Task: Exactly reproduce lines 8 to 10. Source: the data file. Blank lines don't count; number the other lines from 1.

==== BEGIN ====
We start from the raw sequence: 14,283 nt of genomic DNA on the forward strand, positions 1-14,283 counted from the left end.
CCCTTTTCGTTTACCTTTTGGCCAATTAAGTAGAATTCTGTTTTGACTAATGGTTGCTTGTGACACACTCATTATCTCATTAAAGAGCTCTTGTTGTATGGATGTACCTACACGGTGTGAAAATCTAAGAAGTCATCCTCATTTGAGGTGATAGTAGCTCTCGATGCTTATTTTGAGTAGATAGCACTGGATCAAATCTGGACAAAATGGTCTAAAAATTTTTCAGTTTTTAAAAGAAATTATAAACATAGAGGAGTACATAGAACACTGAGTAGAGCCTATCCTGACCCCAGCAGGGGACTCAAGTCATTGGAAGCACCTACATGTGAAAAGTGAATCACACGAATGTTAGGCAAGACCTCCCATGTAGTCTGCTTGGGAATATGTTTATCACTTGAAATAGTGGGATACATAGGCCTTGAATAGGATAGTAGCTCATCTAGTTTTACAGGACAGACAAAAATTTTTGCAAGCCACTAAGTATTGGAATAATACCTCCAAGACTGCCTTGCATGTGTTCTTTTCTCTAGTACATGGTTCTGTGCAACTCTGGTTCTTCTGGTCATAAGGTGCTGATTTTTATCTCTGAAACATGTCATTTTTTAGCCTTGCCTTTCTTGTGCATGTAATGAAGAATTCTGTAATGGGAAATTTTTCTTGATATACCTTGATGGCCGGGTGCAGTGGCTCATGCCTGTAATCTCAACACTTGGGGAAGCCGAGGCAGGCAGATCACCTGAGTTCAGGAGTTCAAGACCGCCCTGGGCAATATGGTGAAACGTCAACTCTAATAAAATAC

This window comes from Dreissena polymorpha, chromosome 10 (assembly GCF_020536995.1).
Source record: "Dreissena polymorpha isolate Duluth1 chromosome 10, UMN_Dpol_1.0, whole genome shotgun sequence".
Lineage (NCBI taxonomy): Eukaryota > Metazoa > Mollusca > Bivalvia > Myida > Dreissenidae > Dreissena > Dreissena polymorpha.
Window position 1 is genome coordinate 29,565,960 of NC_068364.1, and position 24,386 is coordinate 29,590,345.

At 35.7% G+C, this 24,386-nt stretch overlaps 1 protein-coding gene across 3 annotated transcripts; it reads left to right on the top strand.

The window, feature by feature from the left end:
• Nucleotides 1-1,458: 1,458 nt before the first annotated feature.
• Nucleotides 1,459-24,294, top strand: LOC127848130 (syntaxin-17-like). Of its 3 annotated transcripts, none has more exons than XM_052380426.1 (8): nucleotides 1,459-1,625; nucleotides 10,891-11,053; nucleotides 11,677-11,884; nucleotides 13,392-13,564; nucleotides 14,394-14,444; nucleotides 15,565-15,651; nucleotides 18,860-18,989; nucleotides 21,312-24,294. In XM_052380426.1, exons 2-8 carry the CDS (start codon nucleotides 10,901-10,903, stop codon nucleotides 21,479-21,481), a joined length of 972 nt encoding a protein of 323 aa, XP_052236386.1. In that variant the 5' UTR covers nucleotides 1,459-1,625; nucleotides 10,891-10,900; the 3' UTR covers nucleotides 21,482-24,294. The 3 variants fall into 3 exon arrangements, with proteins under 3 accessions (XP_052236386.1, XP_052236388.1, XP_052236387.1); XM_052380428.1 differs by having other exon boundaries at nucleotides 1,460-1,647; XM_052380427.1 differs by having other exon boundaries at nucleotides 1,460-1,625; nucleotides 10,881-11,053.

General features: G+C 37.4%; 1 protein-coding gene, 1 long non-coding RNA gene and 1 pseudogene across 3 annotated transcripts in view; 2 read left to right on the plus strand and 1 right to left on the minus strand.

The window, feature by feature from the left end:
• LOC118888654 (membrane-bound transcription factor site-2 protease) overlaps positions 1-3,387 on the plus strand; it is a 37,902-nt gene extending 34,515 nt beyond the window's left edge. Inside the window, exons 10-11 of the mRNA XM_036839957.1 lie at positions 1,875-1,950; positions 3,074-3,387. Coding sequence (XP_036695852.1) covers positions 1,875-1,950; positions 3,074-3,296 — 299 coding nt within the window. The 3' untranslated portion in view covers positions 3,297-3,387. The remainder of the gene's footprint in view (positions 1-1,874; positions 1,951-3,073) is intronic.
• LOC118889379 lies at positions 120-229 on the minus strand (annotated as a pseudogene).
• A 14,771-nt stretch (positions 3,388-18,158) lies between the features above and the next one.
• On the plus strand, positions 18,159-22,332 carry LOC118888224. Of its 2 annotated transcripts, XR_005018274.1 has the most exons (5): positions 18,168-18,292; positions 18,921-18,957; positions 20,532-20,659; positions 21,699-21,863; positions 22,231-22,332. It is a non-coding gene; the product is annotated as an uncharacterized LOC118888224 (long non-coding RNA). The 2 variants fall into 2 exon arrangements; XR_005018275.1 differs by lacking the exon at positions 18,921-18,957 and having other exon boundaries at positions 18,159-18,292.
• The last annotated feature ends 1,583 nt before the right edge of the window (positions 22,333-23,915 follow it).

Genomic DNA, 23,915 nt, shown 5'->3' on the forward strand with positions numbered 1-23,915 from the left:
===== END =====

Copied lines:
The window, feature by feature from the left end:
• Nucleotides 1-1,458: 1,458 nt before the first annotated feature.
• Nucleotides 1,459-24,294, top strand: LOC127848130 (syntaxin-17-like). Of its 3 annotated transcripts, none has more exons than XM_052380426.1 (8): nucleotides 1,459-1,625; nucleotides 10,891-11,053; nucleotides 11,677-11,884; nucleotides 13,392-13,564; nucleotides 14,394-14,444; nucleotides 15,565-15,651; nucleotides 18,860-18,989; nucleotides 21,312-24,294. In XM_052380426.1, exons 2-8 carry the CDS (start codon nucleotides 10,901-10,903, stop codon nucleotides 21,479-21,481), a joined length of 972 nt encoding a protein of 323 aa, XP_052236386.1. In that variant the 5' UTR covers nucleotides 1,459-1,625; nucleotides 10,891-10,900; the 3' UTR covers nucleotides 21,482-24,294. The 3 variants fall into 3 exon arrangements, with proteins under 3 accessions (XP_052236386.1, XP_052236388.1, XP_052236387.1); XM_052380428.1 differs by having other exon boundaries at nucleotides 1,460-1,647; XM_052380427.1 differs by having other exon boundaries at nucleotides 1,460-1,625; nucleotides 10,881-11,053.